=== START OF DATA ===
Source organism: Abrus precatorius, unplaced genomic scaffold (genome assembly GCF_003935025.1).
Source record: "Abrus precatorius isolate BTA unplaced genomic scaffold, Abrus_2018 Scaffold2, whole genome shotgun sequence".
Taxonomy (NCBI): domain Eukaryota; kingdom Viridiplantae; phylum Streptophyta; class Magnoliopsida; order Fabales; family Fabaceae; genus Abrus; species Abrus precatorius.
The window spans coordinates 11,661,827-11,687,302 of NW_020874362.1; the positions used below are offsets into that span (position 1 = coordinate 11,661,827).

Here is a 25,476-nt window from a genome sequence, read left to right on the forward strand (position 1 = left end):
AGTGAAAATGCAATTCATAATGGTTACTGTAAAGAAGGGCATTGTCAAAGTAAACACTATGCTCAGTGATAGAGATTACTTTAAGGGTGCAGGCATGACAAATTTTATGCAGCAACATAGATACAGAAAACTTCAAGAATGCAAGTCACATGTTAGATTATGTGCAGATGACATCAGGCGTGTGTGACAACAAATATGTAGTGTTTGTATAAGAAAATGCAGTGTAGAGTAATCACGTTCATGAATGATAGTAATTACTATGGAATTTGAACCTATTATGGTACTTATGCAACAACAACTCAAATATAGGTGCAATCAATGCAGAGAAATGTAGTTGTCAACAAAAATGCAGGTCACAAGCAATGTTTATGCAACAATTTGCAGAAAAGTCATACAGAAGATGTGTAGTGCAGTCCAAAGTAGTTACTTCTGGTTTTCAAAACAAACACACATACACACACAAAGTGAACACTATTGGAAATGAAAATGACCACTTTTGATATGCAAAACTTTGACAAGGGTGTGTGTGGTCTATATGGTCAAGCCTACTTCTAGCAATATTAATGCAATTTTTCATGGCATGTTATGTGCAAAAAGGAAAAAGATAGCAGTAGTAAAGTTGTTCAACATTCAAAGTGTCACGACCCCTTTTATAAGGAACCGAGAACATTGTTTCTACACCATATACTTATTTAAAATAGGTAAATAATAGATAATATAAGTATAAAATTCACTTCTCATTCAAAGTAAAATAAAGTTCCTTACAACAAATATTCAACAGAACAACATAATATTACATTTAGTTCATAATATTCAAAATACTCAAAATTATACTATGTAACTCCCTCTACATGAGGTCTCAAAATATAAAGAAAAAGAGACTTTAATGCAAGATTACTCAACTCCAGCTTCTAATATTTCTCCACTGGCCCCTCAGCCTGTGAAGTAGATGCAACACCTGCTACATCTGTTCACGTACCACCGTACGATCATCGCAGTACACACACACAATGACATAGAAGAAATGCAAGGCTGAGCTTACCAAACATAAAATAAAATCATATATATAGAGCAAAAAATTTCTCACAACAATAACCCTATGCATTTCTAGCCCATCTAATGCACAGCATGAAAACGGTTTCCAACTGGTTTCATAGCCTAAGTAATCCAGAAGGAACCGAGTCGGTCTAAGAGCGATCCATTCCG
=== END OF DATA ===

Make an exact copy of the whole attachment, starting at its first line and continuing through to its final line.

Source organism: Abrus precatorius, unplaced genomic scaffold (genome assembly GCF_003935025.1).
Source record: "Abrus precatorius isolate BTA unplaced genomic scaffold, Abrus_2018 Scaffold2, whole genome shotgun sequence".
Taxonomy (NCBI): domain Eukaryota; kingdom Viridiplantae; phylum Streptophyta; class Magnoliopsida; order Fabales; family Fabaceae; genus Abrus; species Abrus precatorius.
The window spans coordinates 11,661,827-11,687,302 of NW_020874362.1; the positions used below are offsets into that span (position 1 = coordinate 11,661,827).

Here is a 25,476-nt window from a genome sequence, read left to right on the forward strand (position 1 = left end):
AGTGAAAATGCAATTCATAATGGTTACTGTAAAGAAGGGCATTGTCAAAGTAAACACTATGCTCAGTGATAGAGATTACTTTAAGGGTGCAGGCATGACAAATTTTATGCAGCAACATAGATACAGAAAACTTCAAGAATGCAAGTCACATGTTAGATTATGTGCAGATGACATCAGGCGTGTGTGACAACAAATATGTAGTGTTTGTATAAGAAAATGCAGTGTAGAGTAATCACGTTCATGAATGATAGTAATTACTATGGAATTTGAACCTATTATGGTACTTATGCAACAACAACTCAAATATAGGTGCAATCAATGCAGAGAAATGTAGTTGTCAACAAAAATGCAGGTCACAAGCAATGTTTATGCAACAATTTGCAGAAAAGTCATACAGAAGATGTGTAGTGCAGTCCAAAGTAGTTACTTCTGGTTTTCAAAACAAACACACATACACACACAAAGTGAACACTATTGGAAATGAAAATGACCACTTTTGATATGCAAAACTTTGACAAGGGTGTGTGTGGTCTATATGGTCAAGCCTACTTCTAGCAATATTAATGCAATTTTTCATGGCATGTTATGTGCAAAAAGGAAAAAGATAGCAGTAGTAAAGTTGTTCAACATTCAAAGTGTCACGACCCCTTTTATAAGGAACCGAGAACATTGTTTCTACACCATATACTTATTTAAAATAGGTAAATAATAGATAATATAAGTATAAAATTCACTTCTCATTCAAAGTAAAATAAAGTTCCTTACAACAAATATTCAACAGAACAACATAATATTACATTTAGTTCATAATATTCAAAATACTCAAAATTATACTATGTAACTCCCTCTACATGAGGTCTCAAAATATAAAGAAAAAGAGACTTTAATGCAAGATTACTCAACTCCAGCTTCTAATATTTCTCCACTGGCCCCTCAGCCTGTGAAGTAGATGCAACACCTGCTACATCTGTTCACGTACCACCGTACGATCATCGCAGTACACACACACAATGACATAGAAGAAATGCAAGGCTGAGCTTACCAAACATAAAATAAAATCATATATATAGAGCAAAAAATTTCTCACAACAATAACCCTATGCATTTCTAGCCCATCTAATGCACAGCATGAAAACGGTTTCCAACTGGTTTCATAGCCTAAGTAATCCAGAAGGAACCGAGTCGGTCTAAGAGCGATCCATTCCG